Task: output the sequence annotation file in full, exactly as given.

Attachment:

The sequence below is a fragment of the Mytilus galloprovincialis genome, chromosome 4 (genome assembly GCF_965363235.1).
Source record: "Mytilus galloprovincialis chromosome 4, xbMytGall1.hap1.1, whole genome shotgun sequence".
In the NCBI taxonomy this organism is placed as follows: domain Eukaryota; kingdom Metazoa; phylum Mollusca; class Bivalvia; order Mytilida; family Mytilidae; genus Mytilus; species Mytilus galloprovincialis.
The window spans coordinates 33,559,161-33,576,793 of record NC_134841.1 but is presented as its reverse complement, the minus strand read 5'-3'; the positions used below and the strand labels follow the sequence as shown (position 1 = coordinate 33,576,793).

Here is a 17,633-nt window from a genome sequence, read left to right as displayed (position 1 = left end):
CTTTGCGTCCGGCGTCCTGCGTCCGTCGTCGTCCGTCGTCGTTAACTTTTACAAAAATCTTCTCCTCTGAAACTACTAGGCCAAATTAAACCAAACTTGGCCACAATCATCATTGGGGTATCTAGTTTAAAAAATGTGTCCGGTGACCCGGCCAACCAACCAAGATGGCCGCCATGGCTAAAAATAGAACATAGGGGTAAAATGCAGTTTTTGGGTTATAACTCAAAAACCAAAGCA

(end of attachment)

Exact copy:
The sequence below is a fragment of the Mytilus galloprovincialis genome, chromosome 4 (genome assembly GCF_965363235.1).
Source record: "Mytilus galloprovincialis chromosome 4, xbMytGall1.hap1.1, whole genome shotgun sequence".
In the NCBI taxonomy this organism is placed as follows: domain Eukaryota; kingdom Metazoa; phylum Mollusca; class Bivalvia; order Mytilida; family Mytilidae; genus Mytilus; species Mytilus galloprovincialis.
The window spans coordinates 33,559,161-33,576,793 of record NC_134841.1 but is presented as its reverse complement, the minus strand read 5'-3'; the positions used below and the strand labels follow the sequence as shown (position 1 = coordinate 33,576,793).

Here is a 17,633-nt window from a genome sequence, read left to right as displayed (position 1 = left end):
CTTTGCGTCCGGCGTCCTGCGTCCGTCGTCGTCCGTCGTCGTTAACTTTTACAAAAATCTTCTCCTCTGAAACTACTAGGCCAAATTAAACCAAACTTGGCCACAATCATCATTGGGGTATCTAGTTTAAAAAATGTGTCCGGTGACCCGGCCAACCAACCAAGATGGCCGCCATGGCTAAAAATAGAACATAGGGGTAAAATGCAGTTTTTGGGTTATAACTCAAAAACCAAAGCA